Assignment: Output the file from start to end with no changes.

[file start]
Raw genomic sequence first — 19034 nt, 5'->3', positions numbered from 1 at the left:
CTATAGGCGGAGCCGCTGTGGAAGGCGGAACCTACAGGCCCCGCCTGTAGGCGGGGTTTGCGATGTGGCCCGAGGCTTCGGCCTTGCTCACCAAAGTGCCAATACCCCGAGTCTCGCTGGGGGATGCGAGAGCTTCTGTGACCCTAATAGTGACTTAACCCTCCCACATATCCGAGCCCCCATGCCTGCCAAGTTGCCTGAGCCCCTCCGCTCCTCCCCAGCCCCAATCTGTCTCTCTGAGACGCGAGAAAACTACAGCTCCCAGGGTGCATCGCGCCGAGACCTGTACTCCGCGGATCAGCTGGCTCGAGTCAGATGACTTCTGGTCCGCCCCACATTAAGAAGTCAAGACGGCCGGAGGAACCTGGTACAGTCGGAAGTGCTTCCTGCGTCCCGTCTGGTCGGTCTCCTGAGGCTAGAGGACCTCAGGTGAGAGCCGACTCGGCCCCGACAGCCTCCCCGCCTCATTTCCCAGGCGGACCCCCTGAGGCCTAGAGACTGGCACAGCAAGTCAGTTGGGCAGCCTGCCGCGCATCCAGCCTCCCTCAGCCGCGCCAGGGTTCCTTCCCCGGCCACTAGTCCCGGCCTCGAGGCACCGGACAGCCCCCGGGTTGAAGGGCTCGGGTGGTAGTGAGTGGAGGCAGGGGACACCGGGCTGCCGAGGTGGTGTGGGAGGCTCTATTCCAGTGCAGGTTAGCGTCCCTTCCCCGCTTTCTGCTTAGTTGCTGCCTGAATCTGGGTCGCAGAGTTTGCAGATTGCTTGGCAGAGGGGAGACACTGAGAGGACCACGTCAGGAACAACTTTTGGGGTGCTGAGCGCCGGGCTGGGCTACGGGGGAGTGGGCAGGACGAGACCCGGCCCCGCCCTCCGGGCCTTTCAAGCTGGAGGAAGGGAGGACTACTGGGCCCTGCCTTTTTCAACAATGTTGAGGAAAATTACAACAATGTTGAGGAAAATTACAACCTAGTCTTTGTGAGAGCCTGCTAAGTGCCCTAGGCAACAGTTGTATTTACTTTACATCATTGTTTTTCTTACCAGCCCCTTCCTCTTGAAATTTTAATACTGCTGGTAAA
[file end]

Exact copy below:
Raw genomic sequence first — 19034 nt, 5'->3', positions numbered from 1 at the left:
CTATAGGCGGAGCCGCTGTGGAAGGCGGAACCTACAGGCCCCGCCTGTAGGCGGGGTTTGCGATGTGGCCCGAGGCTTCGGCCTTGCTCACCAAAGTGCCAATACCCCGAGTCTCGCTGGGGGATGCGAGAGCTTCTGTGACCCTAATAGTGACTTAACCCTCCCACATATCCGAGCCCCCATGCCTGCCAAGTTGCCTGAGCCCCTCCGCTCCTCCCCAGCCCCAATCTGTCTCTCTGAGACGCGAGAAAACTACAGCTCCCAGGGTGCATCGCGCCGAGACCTGTACTCCGCGGATCAGCTGGCTCGAGTCAGATGACTTCTGGTCCGCCCCACATTAAGAAGTCAAGACGGCCGGAGGAACCTGGTACAGTCGGAAGTGCTTCCTGCGTCCCGTCTGGTCGGTCTCCTGAGGCTAGAGGACCTCAGGTGAGAGCCGACTCGGCCCCGACAGCCTCCCCGCCTCATTTCCCAGGCGGACCCCCTGAGGCCTAGAGACTGGCACAGCAAGTCAGTTGGGCAGCCTGCCGCGCATCCAGCCTCCCTCAGCCGCGCCAGGGTTCCTTCCCCGGCCACTAGTCCCGGCCTCGAGGCACCGGACAGCCCCCGGGTTGAAGGGCTCGGGTGGTAGTGAGTGGAGGCAGGGGACACCGGGCTGCCGAGGTGGTGTGGGAGGCTCTATTCCAGTGCAGGTTAGCGTCCCTTCCCCGCTTTCTGCTTAGTTGCTGCCTGAATCTGGGTCGCAGAGTTTGCAGATTGCTTGGCAGAGGGGAGACACTGAGAGGACCACGTCAGGAACAACTTTTGGGGTGCTGAGCGCCGGGCTGGGCTACGGGGGAGTGGGCAGGACGAGACCCGGCCCCGCCCTCCGGGCCTTTCAAGCTGGAGGAAGGGAGGACTACTGGGCCCTGCCTTTTTCAACAATGTTGAGGAAAATTACAACAATGTTGAGGAAAATTACAACCTAGTCTTTGTGAGAGCCTGCTAAGTGCCCTAGGCAACAGTTGTATTTACTTTACATCATTGTTTTTCTTACCAGCCCCTTCCTCTTGAAATTTTAATACTGCTGGTAAA